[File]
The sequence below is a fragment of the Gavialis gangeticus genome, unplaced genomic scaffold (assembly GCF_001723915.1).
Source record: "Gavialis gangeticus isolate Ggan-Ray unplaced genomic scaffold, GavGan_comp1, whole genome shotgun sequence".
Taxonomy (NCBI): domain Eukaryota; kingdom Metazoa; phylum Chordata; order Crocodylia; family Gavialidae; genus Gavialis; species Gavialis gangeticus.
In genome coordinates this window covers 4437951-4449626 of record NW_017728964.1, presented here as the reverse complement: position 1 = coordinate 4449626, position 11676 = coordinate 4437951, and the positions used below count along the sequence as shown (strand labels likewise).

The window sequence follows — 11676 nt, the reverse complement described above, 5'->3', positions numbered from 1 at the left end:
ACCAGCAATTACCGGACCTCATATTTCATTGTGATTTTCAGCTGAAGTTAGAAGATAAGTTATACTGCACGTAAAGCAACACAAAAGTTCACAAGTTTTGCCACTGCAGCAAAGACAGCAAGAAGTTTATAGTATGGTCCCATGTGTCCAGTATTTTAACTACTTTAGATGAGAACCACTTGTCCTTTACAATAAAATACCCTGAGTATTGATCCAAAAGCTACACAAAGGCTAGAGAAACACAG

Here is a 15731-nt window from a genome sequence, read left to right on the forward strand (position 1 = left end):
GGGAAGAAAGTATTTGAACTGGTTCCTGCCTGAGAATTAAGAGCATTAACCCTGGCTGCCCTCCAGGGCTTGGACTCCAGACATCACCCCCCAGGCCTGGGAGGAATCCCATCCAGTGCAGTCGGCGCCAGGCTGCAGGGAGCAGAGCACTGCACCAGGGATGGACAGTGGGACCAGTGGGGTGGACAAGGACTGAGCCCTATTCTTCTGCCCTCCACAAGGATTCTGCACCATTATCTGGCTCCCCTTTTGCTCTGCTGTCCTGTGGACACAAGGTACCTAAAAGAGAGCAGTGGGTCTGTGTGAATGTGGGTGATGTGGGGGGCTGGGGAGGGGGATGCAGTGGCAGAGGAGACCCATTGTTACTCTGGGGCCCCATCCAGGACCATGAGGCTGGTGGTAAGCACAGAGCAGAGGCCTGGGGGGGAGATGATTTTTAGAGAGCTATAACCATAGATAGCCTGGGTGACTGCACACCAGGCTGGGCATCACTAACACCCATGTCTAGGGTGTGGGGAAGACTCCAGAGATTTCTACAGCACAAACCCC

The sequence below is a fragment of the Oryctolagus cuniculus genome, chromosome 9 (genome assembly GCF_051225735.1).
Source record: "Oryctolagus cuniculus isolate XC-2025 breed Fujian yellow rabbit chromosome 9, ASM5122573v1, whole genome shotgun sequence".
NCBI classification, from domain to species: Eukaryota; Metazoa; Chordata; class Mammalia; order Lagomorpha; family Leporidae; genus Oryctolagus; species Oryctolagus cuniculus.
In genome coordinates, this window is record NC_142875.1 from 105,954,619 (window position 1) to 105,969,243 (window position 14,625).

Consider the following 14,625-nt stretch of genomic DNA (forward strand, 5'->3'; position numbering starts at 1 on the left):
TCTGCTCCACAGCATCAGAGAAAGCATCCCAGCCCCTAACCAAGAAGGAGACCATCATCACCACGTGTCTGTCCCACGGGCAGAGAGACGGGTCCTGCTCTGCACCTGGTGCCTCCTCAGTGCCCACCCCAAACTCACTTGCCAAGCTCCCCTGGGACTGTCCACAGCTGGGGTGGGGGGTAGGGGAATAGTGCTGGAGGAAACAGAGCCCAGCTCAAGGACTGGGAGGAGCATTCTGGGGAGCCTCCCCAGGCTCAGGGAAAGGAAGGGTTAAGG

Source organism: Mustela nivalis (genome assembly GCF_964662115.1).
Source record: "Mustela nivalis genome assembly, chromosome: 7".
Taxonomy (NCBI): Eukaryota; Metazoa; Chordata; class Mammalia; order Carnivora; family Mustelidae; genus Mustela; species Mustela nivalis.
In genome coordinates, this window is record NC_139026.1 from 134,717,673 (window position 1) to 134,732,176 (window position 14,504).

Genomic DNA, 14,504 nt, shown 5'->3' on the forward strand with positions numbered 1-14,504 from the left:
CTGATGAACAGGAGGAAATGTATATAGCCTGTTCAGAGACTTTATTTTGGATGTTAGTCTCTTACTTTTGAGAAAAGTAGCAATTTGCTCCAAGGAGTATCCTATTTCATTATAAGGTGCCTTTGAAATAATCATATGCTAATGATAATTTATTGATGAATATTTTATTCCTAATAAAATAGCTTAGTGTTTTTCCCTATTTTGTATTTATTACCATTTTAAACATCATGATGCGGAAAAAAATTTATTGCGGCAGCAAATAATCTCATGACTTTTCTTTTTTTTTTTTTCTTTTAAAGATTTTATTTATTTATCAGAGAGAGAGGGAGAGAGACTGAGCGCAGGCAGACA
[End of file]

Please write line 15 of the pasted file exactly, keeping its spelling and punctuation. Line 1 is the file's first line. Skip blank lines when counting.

Source organism: Mustela nivalis (genome assembly GCF_964662115.1).